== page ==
I see these little collages of pretty things on Instagram all the time, so I thought I'd just make one of my own with some of my favorites. * The pillow is a little anniversary gift that we found at The French Market cafe and bakery in Pine Mountain, Georgia (site of my run-in with Kirk Cameron earlier this year. Ha.)  * The perfume is Marc Jacob's "Honey," straight from a T.J Maxx's shelf. * I finally found a planner that wasn't $500 and, obviously, it came from Tar-Jay. * Bread and Wine by Shauna Niequist is one of the best food memoirs I've read and I highly recommend it to you if you love food, friendships, and Jesus (not necessarily in that order.) * The candle was a gift from my friend Alli and it smells as pretty as it looks. * Those candies are Chimes ginger chews and they're the perfect bit of sweet/spicy after dinner. * Lastly, the Handy-Tizer hand spray is from Rinse, a local store that offers handmade soaps, lotions, buttery lip balms, etc., all made in-store from natural ingredients and essential oils. Check them out at

There you go, friends. What makes your heart sing when you look at it, taste it, hold it? What lovely thing is good at reminding you that there is more to this world than Facebook and scheduling and fast food? I'd love to know. 

Every single day, do something that makes your heart sing. -Marcie Wieder

Monday, September 28, 2015

How to Make A Difference and Dinner at the Same Time

I heart being a stay-at-home mom, and feel super grateful that
the man I married is on board with being the main breadwinner of our home. (sidenote: I did take a little part-time job recently, but more on that in another post).

But, even as I love the job I've got raising my two munchkins, there are times during the day when I'm elbow-deep in dishes, or knee-deep in laundry or being buried alive by the obscene amount of Legos that live in this house, and I find myself feeling grieved for the world outside the walls of my house and grieved by how limited I am in my ability to help. While I fold laundry and cook dinner, I mull over all the stories of suffering in the media - stories of refugees and unwanted children and abused women. And sometimes I can't help but wonder if I could relieve at least a small part of that suffering if I wasn't over here sorting socks and making peanut butter and jelly sandwiches. 

Even while I'm confident that I'm doing exactly what I should be as I raise these children and keep our family washed and fed and hugged on, I can't help going over and over in my head all the things I wish I could also be doing, being, offering to provide some relief for someone, somewhere.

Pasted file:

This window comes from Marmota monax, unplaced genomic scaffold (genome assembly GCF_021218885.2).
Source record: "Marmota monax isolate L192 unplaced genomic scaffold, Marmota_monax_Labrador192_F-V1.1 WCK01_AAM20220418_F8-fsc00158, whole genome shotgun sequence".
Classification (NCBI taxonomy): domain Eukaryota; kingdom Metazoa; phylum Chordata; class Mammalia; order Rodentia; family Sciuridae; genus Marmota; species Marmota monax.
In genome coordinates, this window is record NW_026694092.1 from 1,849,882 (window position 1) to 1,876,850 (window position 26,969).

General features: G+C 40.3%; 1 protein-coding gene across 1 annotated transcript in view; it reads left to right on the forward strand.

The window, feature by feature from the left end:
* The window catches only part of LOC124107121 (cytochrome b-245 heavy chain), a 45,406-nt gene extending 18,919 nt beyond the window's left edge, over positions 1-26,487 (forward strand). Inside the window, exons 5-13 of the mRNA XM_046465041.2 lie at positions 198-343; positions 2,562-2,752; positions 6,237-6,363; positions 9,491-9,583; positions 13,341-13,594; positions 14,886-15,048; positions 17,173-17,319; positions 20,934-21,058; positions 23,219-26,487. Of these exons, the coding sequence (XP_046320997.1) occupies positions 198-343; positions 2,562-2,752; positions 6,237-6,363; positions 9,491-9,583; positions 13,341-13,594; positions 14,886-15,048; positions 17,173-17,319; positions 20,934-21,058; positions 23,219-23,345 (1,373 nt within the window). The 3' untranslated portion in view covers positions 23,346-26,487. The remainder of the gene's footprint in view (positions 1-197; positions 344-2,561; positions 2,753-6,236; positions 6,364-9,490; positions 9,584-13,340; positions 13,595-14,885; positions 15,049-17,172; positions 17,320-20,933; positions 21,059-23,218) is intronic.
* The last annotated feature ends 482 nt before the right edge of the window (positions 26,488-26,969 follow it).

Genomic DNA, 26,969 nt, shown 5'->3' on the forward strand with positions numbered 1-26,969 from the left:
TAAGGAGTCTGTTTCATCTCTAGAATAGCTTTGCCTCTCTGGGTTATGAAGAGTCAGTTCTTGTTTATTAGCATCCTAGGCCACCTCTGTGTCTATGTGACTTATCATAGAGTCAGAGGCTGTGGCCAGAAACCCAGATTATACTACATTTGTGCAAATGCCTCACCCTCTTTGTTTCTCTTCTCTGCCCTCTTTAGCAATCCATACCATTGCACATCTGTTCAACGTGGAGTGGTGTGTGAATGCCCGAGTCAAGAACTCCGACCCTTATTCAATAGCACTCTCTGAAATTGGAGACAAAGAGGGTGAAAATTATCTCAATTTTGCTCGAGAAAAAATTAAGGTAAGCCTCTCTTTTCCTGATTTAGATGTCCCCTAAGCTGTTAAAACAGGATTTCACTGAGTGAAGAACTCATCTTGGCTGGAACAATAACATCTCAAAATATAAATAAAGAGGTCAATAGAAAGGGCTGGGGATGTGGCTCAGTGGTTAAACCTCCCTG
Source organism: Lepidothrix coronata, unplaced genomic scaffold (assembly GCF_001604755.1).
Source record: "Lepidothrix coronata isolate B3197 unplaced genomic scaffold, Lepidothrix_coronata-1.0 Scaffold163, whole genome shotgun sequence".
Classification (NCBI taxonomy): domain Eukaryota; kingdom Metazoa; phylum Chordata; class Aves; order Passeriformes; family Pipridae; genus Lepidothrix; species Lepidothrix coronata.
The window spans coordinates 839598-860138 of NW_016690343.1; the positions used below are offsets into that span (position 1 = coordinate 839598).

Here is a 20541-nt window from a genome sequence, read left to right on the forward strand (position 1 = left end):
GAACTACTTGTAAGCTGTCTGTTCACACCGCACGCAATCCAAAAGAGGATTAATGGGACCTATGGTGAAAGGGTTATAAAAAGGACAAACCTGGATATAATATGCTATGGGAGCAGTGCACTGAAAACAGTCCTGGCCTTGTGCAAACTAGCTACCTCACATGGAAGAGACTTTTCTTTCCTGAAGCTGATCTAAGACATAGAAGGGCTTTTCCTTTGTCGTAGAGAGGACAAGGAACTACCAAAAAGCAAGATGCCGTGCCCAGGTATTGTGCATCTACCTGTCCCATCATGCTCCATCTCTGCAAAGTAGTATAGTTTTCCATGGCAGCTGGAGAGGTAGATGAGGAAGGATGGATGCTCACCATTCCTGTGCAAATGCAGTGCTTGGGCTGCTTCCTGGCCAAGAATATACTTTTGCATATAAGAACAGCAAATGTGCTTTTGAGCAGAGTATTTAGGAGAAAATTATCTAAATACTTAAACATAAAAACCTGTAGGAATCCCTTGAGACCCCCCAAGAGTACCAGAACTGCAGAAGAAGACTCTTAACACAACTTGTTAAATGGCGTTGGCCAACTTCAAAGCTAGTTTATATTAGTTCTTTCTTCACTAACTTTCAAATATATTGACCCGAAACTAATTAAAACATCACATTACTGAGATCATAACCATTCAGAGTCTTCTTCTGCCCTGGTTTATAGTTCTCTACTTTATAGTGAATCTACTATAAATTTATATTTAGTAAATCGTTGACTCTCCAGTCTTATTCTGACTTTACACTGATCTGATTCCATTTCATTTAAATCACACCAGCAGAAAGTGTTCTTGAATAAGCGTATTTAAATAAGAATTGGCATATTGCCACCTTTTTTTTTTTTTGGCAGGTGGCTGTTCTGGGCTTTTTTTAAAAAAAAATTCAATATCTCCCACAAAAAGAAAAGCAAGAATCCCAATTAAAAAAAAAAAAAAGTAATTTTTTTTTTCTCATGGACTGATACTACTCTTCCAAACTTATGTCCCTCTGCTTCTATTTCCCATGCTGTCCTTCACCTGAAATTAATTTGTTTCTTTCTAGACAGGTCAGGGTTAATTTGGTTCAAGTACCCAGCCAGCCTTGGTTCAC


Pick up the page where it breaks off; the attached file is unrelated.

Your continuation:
Anybody else out there feeling any of that with me? 

Well, if so, I have a couple tools to share with you to enable you (and me) to reach outside of our little worlds and into the lives of those who need hope and rescue, all while we're still keeping up with the laundry and cooking dinner for our people.

Online for Life's Prayer App                                                                                                               

You get real-time updates on your phone about women considering abortion so that you can pray as they meet with a counselor at a crisis pregnancy clinic. The app will text you if and when that woman makes the decision to keep her baby. It's hard not to feel the tears well up when you get a text like this one: 

"Baby number 3394 was just saved in Detroit, MI. Thanks for praying."

You can watch a video explaining how it all works at and download the app at the Apple Store. Such a great way to be a front-line prayer warrior for women and their babies!

The second suggestion I have for you is:

Noonday Collection Trunk Show 

You may already be familiar with then, but if not, essentially, they set up avenues for women in struggling countries to sell their handmade jewelry and accessories, giving them the opportunity to support themselves and their children in a dignified, professional way.

Between now and November 1st, any trunk show you host (set up by a Noonday representative), will give 10% of its proceeds to a family in the process of adoption AND enter them into a drawing for a $14,000 grant toward their adoption costs. What a great way to have an impact on a child in need of a home without ever changing out of your yoga pants, well, unless you have a fancy trunk show and need to put on something with less spandex.

Here's the link with all the information you might need to be a hostess:
So, there you go. I hope you feel as encouraged as I do about being able to have even the smallest impact on lives beyond the borders of your yard. I'd love to hear ways that you have found to make a difference while also making dinner. (-;